Fake News, the Milky Way and a ton of upcoming events. Don't miss out! Web version
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Alumni Newsletter | 12 October 2018
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Fake News - four questions you should ask yourself
“Fake news” became a common concept in connection with the notorious presidential election campaign in the United States in 2016. Most people are aware of the existence of unreliable news sources, or that messages in social media are spinned in one direction or another, that opinions are expressed as facts, and that fake news are sometimes even spread via established media houses. Even though most people are aware of this, some messages, disinformation items or completely fabricated stories manage to get through the noise for the purpose of misleading or influencing us. But why do we allow ourselves to be deceived? Mia-Marie Hammarlin, associate professor of ethnology and senior lecturer in journalism, media and communication studies at Lund University, responds. Read more.
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Researchers solve mystery at the centre of the Milky Way

Astronomers from Lund University in Sweden have now found the explanation to a recent mystery at the centre of the Milky Way galaxy: the high levels of scandium discovered last spring near the galaxy’s giant black hole were in fact an optical illusion.Last spring, researchers published a study about the apparent presence of astonishing and dramatically high levels of three different elements in red giant stars, located less than three light years away from the big black hole at the centre of our galaxy...
Read more.
More News
New function of a key component in the immune system discovered
Using AI to improve refugee integration
Intestinal bacteria produce electric current from sugar
How to attract young employees – and keep them
Research magazine Mission is possible: the aging body
Thousands of Swedes are inserting microchips into themselves – here’s why
Read more.
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Alumna: Kate Plaskonis, Head of Marketing at MINE

She sent out her CV to about 300 different companies and organisations, without a single reply. Kate Plaskonis started questioning her own skills, and whether it was even worth staying in Sweden. But after receiving a tip from a friend about contacting MINE, her luck changed. Read more.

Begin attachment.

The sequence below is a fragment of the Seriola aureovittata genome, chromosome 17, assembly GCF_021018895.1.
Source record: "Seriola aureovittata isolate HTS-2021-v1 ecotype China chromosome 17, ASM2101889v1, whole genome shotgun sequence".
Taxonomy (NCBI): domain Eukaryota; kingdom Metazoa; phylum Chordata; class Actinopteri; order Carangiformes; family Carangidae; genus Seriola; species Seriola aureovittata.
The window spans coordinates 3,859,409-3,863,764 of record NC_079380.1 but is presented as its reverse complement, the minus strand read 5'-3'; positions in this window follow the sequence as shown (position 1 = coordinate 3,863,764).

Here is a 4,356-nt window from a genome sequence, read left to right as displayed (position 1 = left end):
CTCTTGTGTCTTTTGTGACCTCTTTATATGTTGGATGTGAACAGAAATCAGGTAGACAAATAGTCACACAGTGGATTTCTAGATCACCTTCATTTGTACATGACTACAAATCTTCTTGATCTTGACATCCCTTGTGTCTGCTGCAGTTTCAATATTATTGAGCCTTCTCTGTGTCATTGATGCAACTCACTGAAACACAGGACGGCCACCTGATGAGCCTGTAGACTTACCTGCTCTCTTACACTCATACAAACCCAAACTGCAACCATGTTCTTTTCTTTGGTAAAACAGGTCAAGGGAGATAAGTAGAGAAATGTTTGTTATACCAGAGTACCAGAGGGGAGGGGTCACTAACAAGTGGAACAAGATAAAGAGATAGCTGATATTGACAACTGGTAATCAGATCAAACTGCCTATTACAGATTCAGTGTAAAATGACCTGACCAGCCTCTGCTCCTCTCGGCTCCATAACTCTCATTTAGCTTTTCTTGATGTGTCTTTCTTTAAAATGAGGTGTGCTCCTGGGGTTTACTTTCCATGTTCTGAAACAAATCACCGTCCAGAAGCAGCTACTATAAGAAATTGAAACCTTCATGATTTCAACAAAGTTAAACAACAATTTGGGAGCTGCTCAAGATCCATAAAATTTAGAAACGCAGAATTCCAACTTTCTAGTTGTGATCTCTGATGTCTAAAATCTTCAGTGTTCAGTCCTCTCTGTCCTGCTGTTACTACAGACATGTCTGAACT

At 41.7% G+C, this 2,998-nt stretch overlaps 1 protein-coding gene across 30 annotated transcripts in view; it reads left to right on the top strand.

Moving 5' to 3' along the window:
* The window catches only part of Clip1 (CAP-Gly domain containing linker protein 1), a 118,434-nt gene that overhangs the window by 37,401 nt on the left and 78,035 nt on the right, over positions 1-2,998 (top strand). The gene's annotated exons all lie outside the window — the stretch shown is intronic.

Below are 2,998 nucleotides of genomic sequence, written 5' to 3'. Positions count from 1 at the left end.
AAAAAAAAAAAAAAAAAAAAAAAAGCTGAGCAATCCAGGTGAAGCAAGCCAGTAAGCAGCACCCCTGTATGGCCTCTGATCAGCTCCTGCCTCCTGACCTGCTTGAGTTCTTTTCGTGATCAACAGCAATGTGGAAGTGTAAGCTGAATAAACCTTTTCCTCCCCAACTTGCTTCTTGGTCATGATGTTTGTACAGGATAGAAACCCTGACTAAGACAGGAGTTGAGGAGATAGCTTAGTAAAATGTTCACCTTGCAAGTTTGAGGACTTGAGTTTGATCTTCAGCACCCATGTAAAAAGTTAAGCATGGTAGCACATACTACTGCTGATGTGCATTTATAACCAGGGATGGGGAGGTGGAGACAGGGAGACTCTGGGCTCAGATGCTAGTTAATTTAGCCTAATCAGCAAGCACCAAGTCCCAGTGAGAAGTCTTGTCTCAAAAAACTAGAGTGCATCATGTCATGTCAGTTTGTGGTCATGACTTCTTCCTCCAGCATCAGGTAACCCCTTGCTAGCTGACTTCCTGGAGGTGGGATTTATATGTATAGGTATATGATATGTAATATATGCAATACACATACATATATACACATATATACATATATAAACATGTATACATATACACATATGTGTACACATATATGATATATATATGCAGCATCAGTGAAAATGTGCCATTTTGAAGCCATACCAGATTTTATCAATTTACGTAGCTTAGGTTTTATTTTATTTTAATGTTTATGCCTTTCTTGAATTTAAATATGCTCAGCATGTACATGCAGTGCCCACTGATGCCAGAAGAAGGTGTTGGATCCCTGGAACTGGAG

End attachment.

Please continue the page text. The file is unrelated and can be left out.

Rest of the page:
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MatchIT students in need of internships - perhaps in your workplace?

According to estimates, Sweden will have a shortfall of 70 000 programmers by 2022. Lund University is now launching MatchIT, a bridging course in programming for recent arrivals in the country who have a background in engineering. 28 people will be trained not only in programming but also in Swedish language and Swedish workplace communication. After 22 weeks of study, each participant will then be matched with a company. Read more.

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Upcoming Events

Things are buzzing at Lund University this autumn. We are looking for new romantic couples and have several exciting alumni events on the go, both locally and in The Hague, Shanghai and Berlin. It will soon be time to enjoy many autumn break activities at Vattenhallen Science Centre. The researchers are out on tour again, and Research Day this year will be about Sepsis. In addition, it is never too late to come back and study some more, so don’t miss this year’s Graduate Fair. Read more.
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Past events

What did you miss since last time? The Ig Nobel Prize has been awarded to a LU study and a course for recently arrived doctors is heavily oversubscribed while MatchIT will match recently arrived programmers with IT industry jobs. Four LU researchers have also received ERC starting grants and Lund University has handed over the remains of an Aboriginal man to representatives of the Australian government. Read more.
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“Academic cock of the walk” who oversaw freshers’ footwear

Few things can seem more deserted than a university during the summer break. Lecture halls and laboratories stand empty, the departmental cafés and libraries are closed, and the otherwise hotly contested study places are available in droves – on condition that you manage to enter the usually locked faculty buildings.

However, you should never be too sure that all university premises are abandoned during the summer. This is what the cleaner in the main University building at the time, Mrs. Pettersson, found out on a warm July day in the early 1900s. As she was about to step into the offices of the University administration to clean, she came across a completely naked fellow sitting in one of the rooms, patting his belly. Read more.